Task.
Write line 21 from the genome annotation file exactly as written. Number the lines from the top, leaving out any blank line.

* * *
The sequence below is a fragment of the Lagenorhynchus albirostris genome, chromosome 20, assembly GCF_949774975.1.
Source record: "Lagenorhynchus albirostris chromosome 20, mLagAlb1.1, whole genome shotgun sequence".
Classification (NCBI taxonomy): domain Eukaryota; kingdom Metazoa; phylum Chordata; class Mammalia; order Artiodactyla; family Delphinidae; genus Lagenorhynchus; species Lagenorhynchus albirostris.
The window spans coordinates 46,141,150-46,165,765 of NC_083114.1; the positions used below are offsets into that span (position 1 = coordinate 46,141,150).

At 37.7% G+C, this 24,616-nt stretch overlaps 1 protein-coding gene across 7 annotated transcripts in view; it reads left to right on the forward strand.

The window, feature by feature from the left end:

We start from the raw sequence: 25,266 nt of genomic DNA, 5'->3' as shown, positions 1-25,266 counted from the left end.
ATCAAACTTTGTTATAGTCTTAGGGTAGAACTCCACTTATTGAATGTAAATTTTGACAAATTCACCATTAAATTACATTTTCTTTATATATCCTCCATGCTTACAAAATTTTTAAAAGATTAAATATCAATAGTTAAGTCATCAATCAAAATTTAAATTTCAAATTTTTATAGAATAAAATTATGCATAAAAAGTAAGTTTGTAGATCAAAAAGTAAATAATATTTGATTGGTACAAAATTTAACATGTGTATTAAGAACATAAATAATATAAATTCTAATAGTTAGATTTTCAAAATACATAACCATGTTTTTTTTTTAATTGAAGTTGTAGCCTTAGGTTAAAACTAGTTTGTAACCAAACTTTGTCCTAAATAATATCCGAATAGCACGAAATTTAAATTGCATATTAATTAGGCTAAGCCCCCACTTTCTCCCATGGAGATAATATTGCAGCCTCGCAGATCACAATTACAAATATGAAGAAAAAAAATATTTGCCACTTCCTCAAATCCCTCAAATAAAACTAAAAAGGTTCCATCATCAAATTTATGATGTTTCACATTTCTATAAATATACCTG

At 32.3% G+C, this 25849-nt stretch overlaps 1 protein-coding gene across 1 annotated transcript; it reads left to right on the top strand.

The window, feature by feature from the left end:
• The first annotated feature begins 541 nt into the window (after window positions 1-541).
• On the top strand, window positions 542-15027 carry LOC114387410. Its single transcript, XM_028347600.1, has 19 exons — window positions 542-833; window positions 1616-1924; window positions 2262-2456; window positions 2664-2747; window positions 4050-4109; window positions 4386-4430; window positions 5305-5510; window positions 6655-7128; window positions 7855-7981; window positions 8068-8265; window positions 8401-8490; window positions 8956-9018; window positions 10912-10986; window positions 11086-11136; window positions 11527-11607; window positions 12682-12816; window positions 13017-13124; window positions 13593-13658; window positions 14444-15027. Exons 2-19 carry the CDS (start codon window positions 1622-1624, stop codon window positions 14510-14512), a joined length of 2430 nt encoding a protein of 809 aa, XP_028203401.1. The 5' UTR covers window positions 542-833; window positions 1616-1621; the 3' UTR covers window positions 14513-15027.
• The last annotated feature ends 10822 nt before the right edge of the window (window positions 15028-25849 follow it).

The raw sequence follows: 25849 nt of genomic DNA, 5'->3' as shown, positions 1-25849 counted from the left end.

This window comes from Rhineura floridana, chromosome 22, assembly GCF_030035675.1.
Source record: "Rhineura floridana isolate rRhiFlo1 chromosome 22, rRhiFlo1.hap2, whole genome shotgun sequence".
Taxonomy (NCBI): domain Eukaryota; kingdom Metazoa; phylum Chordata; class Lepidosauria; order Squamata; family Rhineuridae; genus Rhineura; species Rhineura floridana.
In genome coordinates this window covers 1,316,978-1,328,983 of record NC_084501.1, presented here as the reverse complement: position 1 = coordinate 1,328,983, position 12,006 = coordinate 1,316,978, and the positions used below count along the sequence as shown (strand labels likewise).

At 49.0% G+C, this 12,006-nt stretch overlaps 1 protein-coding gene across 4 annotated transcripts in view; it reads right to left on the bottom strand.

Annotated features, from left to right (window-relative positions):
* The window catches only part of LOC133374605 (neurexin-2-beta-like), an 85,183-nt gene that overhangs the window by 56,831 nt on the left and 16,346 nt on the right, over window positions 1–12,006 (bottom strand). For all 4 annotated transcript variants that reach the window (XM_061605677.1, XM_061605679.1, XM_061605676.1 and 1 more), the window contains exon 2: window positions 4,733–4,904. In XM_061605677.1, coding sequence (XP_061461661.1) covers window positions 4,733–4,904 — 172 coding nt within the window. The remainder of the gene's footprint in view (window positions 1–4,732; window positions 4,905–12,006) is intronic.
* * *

* The window catches only part of LOC133374605 (neurexin-2-beta-like), an 85,183-nt gene that overhangs the window by 56,831 nt on the left and 16,346 nt on the right, over window positions 1–12,006 (bottom strand). For all 4 annotated transcript variants that reach the window (XM_061605677.1, XM_061605679.1, XM_061605676.1 and 1 more), the window contains exon 2: window positions 4,733–4,904. In XM_061605677.1, coding sequence (XP_061461661.1) covers window positions 4,733–4,904 — 172 coding nt within the window. The remainder of the gene's footprint in view (window positions 1–4,732; window positions 4,905–12,006) is intronic.